Power outage generates a dim day for business for downtown merchants

Underground utility fire disrupts a usually busy start of the workweek for many

Underground Fire In City

September 21, 2004|By Reginald Fields | Reginald Fields,SUN STAFF

Dino Xanthopoulos tried to stay busy yesterday at the Hollywood Diner doing everything from sweeping to cleaning to hanging pictures on the wall. It just wasn't he wanted to be doing: preparing meals.

The restaurant was one of dozens of restaurants and businesses affected by a widespread downtown power outage that made life anything but typical for people who work and live there.

"I've just been hanging up a few pictures of stars and doing some cleaning," said a downtrodden Xanthopoulos, who manages the diner, as he lurked inside the normally bright, neon-lit restaurant made famous by two movies.

"I've got Marilyn Monroe, Marvin Gaye and a few others on the wall now," said Xanthopoulos, who sent all his employees home about 11 a.m. "That's about all I could accomplish today."

April Kim, co-owner of Impressions Cafe on Lexington Street, boiled water in a mixer bowl on a portable propane gas stove to make coffee.

On a brilliantly sunny day, with light beaming through the windows and front doors propped open, Kim sold coffee and muffins, but there weren't nearly as many customers as usual.

The power outage, blamed on an underground utility cable fire that started in the early hours of yesterday, was a disruption from the start of the business day. Even as commuters poured into the area for work, something was obviously amiss.

Traffic lights were out. Favorite morning breakfast spots were closed. And parking garages, with their mechanical arms removed or locked in an up position, were left open and unattended.

Both sides of the busy city courthouse were closed, and people with business there were turned away at its steps by security guards.

The normally busy Calvert Street corridor looked more like it does on a Sunday afternoon rather than Monday. Detours around spots where crews worked to restore power made normally high vehicle traffic streets into pedestrian walkways.

City trucks with generators resting on their trailer beds had restored power to some area businesses by mid-afternoon, but by then the day was a loss.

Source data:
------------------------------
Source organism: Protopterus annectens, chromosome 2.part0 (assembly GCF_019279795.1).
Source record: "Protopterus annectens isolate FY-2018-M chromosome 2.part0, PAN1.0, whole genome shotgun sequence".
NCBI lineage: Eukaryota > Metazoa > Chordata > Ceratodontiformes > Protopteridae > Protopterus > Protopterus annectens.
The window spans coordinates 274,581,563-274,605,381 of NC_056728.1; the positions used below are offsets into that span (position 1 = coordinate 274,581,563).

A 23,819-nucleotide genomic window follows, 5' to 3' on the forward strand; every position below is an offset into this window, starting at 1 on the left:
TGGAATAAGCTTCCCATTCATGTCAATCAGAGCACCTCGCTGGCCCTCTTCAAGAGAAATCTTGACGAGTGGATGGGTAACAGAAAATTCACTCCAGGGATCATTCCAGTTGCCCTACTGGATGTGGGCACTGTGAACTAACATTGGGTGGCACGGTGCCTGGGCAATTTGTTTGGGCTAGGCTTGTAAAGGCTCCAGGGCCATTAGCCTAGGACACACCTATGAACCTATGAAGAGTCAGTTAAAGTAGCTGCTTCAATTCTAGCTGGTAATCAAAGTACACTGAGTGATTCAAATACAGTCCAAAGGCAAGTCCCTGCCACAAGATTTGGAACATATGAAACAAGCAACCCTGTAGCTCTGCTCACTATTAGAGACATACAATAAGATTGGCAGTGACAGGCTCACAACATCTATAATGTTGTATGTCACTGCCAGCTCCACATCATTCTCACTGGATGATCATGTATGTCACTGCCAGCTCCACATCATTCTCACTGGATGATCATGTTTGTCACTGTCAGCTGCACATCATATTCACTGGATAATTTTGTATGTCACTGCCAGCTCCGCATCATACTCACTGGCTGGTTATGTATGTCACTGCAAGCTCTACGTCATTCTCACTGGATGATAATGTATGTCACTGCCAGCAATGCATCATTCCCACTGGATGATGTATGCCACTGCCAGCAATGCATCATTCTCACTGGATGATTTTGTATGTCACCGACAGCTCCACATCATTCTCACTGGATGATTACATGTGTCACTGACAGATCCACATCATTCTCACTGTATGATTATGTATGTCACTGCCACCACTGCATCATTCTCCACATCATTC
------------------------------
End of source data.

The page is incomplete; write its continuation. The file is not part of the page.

Workers had long been sent home, and the only people who were left were those who had no idea there was a problem until they got there.

"I just wanted to go to the bank and get some money out, but it's closed," said Sherrell Smith, walking from Provident Bank at Calvert and Lexington streets.

"I just wanted Subway," said Tiffany Smith, who was with Sherrell Smith. The two women, who are not related, said they had a day off from work and had come downtown yesterday to job hunt.

"We were going to put a bunch of applications in, but everywhere we went was closed," said Tiffany Smith. "I don't even know what happened."

Across the street, Carmine Lamberti and another employee from the city's street lighting department were screwing 1,000-watt bulbs into commercial lamps running off generators.

"We're putting the lights up because there probably won't be any street lights around here tonight," said Lamberti, pointing down Calvert and Fayette Streets where the four lamps would be pointed.

Many people who arrived at work left eager to enjoy a day off, while business owners prepared to make money another day. But George Alevrogiannis, who owns the 24-hour Crazy Johns restaurant amid the strip joints on Baltimore Street, hadn't quite given up.

Alevrogiannis bought more than 700 pounds of dry ice yesterday morning and didn't immediately send home his afternoon work crew. He was hoping to reopen by last night when the clubs are busiest.

"I'm doing $4,000 to $5,000 a day in profits that I'm missing plus all these people here who work for me. I've got to pay them for being here," Alevrogiannis said.

"But who knows, maybe by tonight power will be back and people will be hungry," he said.

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